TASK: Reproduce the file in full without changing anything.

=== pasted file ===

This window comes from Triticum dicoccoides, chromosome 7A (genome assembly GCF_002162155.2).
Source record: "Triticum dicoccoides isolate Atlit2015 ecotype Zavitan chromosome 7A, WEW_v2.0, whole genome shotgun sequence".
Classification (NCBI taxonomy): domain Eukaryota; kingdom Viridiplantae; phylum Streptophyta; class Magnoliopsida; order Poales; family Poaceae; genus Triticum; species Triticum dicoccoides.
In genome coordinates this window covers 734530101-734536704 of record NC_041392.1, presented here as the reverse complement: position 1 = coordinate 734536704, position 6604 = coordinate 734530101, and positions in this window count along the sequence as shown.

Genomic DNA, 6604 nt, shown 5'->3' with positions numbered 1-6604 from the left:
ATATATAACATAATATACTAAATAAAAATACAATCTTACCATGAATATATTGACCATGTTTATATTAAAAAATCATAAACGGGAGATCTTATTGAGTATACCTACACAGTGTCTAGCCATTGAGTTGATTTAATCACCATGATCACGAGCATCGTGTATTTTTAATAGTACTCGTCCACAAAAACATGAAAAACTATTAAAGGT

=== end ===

This window comes from Triticum dicoccoides, chromosome 7A (genome assembly GCF_002162155.2).
Source record: "Triticum dicoccoides isolate Atlit2015 ecotype Zavitan chromosome 7A, WEW_v2.0, whole genome shotgun sequence".
Classification (NCBI taxonomy): domain Eukaryota; kingdom Viridiplantae; phylum Streptophyta; class Magnoliopsida; order Poales; family Poaceae; genus Triticum; species Triticum dicoccoides.
In genome coordinates this window covers 734530101-734536704 of record NC_041392.1, presented here as the reverse complement: position 1 = coordinate 734536704, position 6604 = coordinate 734530101, and positions in this window count along the sequence as shown.

Genomic DNA, 6604 nt, shown 5'->3' with positions numbered 1-6604 from the left:
ATATATAACATAATATACTAAATAAAAATACAATCTTACCATGAATATATTGACCATGTTTATATTAAAAAATCATAAACGGGAGATCTTATTGAGTATACCTACACAGTGTCTAGCCATTGAGTTGATTTAATCACCATGATCACGAGCATCGTGTATTTTTAATAGTACTCGTCCACAAAAACATGAAAAACTATTAAAGGT